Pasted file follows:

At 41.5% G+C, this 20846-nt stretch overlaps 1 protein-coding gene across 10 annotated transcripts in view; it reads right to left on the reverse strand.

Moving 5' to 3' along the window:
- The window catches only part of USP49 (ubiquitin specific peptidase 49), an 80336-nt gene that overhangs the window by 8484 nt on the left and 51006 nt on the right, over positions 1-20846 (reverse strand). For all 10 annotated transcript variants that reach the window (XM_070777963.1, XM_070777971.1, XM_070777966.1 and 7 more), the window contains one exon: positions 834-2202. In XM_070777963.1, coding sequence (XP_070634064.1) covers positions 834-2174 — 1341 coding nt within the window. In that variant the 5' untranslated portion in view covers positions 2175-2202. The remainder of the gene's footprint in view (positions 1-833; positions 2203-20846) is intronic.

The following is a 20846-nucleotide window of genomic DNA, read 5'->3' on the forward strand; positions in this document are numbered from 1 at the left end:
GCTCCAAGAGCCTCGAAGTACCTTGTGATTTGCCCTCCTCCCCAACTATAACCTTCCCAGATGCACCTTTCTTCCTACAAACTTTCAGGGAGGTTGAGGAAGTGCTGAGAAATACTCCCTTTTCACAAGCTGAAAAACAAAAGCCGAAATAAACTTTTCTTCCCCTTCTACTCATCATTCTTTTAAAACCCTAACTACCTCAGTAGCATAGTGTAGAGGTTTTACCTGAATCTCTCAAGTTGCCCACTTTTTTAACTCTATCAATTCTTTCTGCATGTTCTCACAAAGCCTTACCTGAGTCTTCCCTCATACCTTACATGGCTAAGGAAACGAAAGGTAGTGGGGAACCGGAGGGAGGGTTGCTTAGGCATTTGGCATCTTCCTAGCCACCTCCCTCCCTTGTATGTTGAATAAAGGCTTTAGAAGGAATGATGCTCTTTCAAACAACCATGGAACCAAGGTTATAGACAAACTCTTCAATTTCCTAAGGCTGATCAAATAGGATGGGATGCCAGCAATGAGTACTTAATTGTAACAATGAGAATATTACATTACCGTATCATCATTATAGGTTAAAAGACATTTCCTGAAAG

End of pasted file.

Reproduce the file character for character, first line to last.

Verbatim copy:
At 41.5% G+C, this 20846-nt stretch overlaps 1 protein-coding gene across 10 annotated transcripts in view; it reads right to left on the reverse strand.

Moving 5' to 3' along the window:
- The window catches only part of USP49 (ubiquitin specific peptidase 49), an 80336-nt gene that overhangs the window by 8484 nt on the left and 51006 nt on the right, over positions 1-20846 (reverse strand). For all 10 annotated transcript variants that reach the window (XM_070777963.1, XM_070777971.1, XM_070777966.1 and 7 more), the window contains one exon: positions 834-2202. In XM_070777963.1, coding sequence (XP_070634064.1) covers positions 834-2174 — 1341 coding nt within the window. In that variant the 5' untranslated portion in view covers positions 2175-2202. The remainder of the gene's footprint in view (positions 1-833; positions 2203-20846) is intronic.

The following is a 20846-nucleotide window of genomic DNA, read 5'->3' on the forward strand; positions in this document are numbered from 1 at the left end:
GCTCCAAGAGCCTCGAAGTACCTTGTGATTTGCCCTCCTCCCCAACTATAACCTTCCCAGATGCACCTTTCTTCCTACAAACTTTCAGGGAGGTTGAGGAAGTGCTGAGAAATACTCCCTTTTCACAAGCTGAAAAACAAAAGCCGAAATAAACTTTTCTTCCCCTTCTACTCATCATTCTTTTAAAACCCTAACTACCTCAGTAGCATAGTGTAGAGGTTTTACCTGAATCTCTCAAGTTGCCCACTTTTTTAACTCTATCAATTCTTTCTGCATGTTCTCACAAAGCCTTACCTGAGTCTTCCCTCATACCTTACATGGCTAAGGAAACGAAAGGTAGTGGGGAACCGGAGGGAGGGTTGCTTAGGCATTTGGCATCTTCCTAGCCACCTCCCTCCCTTGTATGTTGAATAAAGGCTTTAGAAGGAATGATGCTCTTTCAAACAACCATGGAACCAAGGTTATAGACAAACTCTTCAATTTCCTAAGGCTGATCAAATAGGATGGGATGCCAGCAATGAGTACTTAATTGTAACAATGAGAATATTACATTACCGTATCATCATTATAGGTTAAAAGACATTTCCTGAAAG